Oklahoma Rocks and Minerals

Oklahoma has only a limited variety of gem grade rocks and minerals, mostly agate and petrified wood.

However, Oklahoma is rich in commodity minerals throughout the state. These natural minerals, which include petroleum (crude oil and natural gas), coal, limestone, gypsum, salt, clays, iodine, sand and gravel, are found in all seventy-seven counties. Other mineral resources that have been mined in Oklahoma include shale, lime, granite, rhyolite, dolomite, sandstone, volcanic ash, tripoli, asphalt, lead, zinc, copper, iron, manganese, titanium, and uranium. Oklahoma is the only producer of iodine in the nation and produces about one-third of America's needs.

The coal-mining regions cover much of the eastern half of the state, spanning over twelve thousand square miles. The most prominent coal-producing areas are in the McAlester and Coalgate districts of southeastern Oklahoma. Some of the more successful mining towns were McAlester, Krebs, Hartshorne, Adamson, and Lehigh.

Though often thought of as small rolling hills of green, much of Oklahoma is rough and even mountainous. The Ozarks cross into the east central part of the state and die out in the hills in the south-central region occupied by a plateau known as the Arbuckle Mountains. Northwest of the area rise the steep Wichita Mountains, which has one of the most extensive exposures of igneous rocks within the midcontinent region of the United States, and the Chautauqua Mountains. Northwest Oklahoma is part of the High Plains, and the northeastern Oklahoma is a region of buttes and valleys carved from shales and sandstones.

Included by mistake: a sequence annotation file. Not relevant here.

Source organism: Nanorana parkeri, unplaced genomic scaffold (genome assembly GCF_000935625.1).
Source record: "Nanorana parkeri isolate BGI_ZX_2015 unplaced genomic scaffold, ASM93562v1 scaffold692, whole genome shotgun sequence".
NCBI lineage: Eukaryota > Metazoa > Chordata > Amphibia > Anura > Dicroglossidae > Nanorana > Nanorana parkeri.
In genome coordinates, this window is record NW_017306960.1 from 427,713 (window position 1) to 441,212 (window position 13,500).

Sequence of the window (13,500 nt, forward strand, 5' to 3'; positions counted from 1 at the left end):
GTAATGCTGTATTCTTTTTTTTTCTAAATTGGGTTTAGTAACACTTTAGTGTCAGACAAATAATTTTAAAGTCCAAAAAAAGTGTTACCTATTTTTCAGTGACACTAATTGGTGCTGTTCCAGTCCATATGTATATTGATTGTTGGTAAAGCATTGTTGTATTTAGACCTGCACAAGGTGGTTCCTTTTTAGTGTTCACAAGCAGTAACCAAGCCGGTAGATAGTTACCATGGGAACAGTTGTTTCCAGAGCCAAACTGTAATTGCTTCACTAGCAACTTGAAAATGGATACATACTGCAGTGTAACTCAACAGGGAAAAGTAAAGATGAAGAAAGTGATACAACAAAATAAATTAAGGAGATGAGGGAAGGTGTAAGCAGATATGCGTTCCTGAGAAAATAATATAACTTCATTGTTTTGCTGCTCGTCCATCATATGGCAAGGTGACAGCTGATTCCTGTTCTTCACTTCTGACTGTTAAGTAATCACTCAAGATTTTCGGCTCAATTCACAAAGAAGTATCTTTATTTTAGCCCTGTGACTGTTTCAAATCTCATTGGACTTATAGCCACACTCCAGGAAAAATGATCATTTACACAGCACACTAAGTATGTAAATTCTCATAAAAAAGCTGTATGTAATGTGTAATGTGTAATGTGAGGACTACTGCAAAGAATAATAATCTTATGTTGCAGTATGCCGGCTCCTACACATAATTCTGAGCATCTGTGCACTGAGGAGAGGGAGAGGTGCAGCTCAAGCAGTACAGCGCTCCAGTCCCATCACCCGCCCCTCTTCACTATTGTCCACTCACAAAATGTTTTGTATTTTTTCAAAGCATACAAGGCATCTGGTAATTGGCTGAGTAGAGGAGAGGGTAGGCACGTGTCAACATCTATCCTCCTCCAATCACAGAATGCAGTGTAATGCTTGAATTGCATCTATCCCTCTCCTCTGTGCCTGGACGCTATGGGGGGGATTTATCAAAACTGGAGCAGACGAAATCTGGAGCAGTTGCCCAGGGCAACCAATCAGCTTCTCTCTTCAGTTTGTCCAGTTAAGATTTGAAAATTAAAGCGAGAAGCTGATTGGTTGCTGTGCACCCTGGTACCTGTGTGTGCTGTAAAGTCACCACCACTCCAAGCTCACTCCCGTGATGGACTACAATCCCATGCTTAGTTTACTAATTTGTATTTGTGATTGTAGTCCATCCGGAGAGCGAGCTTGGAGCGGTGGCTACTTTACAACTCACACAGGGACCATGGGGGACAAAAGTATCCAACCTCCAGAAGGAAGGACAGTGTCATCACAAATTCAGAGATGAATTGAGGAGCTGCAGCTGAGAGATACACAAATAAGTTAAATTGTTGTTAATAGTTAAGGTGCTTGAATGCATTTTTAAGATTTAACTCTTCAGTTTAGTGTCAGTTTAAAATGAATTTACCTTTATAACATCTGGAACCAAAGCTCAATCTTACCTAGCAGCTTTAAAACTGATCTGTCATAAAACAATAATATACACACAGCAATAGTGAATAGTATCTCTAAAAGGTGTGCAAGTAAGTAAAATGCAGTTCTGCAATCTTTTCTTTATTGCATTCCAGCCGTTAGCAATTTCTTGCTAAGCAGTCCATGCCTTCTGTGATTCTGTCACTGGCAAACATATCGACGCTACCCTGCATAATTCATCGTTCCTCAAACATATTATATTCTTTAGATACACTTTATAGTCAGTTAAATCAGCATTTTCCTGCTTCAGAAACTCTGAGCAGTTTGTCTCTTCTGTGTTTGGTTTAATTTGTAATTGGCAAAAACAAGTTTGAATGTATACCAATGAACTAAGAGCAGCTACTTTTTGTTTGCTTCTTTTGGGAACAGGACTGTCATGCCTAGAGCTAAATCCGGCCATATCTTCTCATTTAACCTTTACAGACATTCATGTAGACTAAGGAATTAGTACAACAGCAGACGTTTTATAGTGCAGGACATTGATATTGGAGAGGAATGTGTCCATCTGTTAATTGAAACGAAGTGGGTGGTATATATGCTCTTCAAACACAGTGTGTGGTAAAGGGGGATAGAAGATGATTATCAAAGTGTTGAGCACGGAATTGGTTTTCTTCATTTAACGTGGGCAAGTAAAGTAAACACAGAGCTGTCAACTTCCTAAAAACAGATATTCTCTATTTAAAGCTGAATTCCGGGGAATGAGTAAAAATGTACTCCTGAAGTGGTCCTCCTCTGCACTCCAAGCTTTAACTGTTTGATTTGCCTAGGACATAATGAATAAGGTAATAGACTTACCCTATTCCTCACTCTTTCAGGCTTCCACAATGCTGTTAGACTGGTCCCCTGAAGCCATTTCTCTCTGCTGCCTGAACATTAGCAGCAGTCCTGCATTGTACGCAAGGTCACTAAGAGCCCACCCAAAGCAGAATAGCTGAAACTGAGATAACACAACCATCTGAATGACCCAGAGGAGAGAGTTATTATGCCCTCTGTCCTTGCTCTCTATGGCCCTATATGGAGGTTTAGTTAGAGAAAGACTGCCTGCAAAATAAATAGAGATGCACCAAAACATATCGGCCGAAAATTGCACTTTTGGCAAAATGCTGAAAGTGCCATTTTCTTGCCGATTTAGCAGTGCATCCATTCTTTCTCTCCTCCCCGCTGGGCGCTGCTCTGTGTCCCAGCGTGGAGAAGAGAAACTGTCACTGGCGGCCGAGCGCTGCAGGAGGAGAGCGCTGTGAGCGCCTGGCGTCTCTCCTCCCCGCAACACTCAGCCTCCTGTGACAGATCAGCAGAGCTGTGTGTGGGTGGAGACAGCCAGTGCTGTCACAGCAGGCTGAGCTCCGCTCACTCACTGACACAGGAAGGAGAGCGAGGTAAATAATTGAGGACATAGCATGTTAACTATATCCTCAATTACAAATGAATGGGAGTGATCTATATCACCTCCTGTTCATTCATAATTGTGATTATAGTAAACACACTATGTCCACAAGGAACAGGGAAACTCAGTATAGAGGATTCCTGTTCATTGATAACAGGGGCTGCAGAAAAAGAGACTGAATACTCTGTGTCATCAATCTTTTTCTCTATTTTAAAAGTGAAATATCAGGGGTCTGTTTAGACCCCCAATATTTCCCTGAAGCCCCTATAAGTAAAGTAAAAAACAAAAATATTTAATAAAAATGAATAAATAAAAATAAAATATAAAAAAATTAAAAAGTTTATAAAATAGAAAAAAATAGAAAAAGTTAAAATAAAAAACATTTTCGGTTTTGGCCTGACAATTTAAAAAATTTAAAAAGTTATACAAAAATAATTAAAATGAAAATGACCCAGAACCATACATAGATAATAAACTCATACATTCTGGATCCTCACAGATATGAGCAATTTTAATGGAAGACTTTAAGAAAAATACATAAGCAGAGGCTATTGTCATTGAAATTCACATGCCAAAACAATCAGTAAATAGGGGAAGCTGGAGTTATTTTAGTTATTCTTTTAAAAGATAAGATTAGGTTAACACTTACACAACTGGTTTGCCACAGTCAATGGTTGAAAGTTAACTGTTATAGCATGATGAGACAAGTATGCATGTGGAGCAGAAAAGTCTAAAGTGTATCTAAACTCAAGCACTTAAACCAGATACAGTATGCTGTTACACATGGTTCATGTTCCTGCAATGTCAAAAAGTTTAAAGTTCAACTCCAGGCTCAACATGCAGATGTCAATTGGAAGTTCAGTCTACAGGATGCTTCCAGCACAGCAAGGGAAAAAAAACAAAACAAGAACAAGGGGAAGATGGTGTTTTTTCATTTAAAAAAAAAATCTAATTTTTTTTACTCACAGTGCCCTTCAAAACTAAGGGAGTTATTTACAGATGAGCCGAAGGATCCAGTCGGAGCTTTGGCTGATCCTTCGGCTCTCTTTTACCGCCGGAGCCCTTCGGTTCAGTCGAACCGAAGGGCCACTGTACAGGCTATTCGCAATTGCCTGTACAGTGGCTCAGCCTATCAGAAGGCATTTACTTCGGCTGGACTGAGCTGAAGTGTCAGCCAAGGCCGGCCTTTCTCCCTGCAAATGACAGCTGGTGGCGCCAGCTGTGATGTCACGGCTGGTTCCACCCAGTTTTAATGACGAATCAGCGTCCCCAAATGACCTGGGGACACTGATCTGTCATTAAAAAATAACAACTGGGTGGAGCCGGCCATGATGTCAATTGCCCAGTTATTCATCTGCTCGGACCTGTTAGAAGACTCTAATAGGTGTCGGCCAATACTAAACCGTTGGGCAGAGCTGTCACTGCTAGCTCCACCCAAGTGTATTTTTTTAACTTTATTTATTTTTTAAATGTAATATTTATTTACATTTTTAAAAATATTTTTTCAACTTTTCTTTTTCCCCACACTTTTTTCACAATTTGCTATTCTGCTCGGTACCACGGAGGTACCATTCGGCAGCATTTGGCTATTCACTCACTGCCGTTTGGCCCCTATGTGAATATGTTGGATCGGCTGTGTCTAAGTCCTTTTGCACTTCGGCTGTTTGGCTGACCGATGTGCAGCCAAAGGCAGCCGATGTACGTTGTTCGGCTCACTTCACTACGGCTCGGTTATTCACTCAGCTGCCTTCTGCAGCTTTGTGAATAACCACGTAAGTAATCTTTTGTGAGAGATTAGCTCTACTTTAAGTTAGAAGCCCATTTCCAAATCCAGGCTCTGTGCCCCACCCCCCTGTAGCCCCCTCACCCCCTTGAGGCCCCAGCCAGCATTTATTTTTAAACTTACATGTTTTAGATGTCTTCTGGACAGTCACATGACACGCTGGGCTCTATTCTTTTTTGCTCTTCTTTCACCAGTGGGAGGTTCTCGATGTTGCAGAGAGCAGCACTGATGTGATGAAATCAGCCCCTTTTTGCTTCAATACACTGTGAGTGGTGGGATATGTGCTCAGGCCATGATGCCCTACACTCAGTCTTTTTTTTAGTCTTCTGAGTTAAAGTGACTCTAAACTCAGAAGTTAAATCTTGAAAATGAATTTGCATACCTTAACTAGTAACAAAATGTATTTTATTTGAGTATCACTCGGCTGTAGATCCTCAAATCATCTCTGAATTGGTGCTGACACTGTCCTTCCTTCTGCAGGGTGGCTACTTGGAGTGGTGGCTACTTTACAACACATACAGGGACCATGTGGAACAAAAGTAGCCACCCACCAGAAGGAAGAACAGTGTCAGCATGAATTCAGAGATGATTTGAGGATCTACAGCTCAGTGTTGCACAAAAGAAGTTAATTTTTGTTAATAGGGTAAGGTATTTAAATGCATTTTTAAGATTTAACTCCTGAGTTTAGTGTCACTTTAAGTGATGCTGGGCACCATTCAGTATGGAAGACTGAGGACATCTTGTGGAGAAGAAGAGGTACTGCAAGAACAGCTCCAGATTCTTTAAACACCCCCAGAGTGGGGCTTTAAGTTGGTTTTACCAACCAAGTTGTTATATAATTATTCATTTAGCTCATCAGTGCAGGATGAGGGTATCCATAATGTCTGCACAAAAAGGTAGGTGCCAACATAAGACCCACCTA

Gold, left behind by receding glaciers, is found in very small quantities and in very small dust and flakes, in several locations in Oklahoma. These areas include the Ouachita Mountains near the Arkansas border, and the Wichita Mountains in the southwestern part of the state.

Oklahoma designated the Barite Rose its official state rock in 1968. "Barite Rose" is a trade name for a piece of Barite that has a natural intricate rose-like formation of crystal clusters. They are also called Barite Desert Roses and can be found in abundance in Central Oklahoma. These barite crystals form in the Garber Sandstone formation which outcrops in a north-south trending line through the center of the state. Noble, OK is known as the Barite Rose capital of the world.

Oklahoma designated the Hourglass Selenite as their official State Mineral in 2005. Selenite is a type of gypsum. Also known as Desert Rose, the Hourglass Selenite has a distinctive rose shape. Hourglass Selenite crystals are found only on the salt plains of north central Oklahoma, a unique 11,000-acre geological area. The salt plains were formed by repeated flooding by sea water millions of years ago.

Oklahoma is part of the Tri State Mining District. The Tri State Mining District was an approximately 2500 square mile lead-zinc mining district, located in present-day southwest Missouri, southeast Kansas and northeast Oklahoma. The district was one of the world’s leading zinc and lead mining areas. Galena and Sphalerite are both found in this area.

Before venturing out-do some research on where and what you can collect. Remember you must have permission to collect on private property.

See my page on Rockhounding Rules for general information on the rules of collecting rocks on various lands.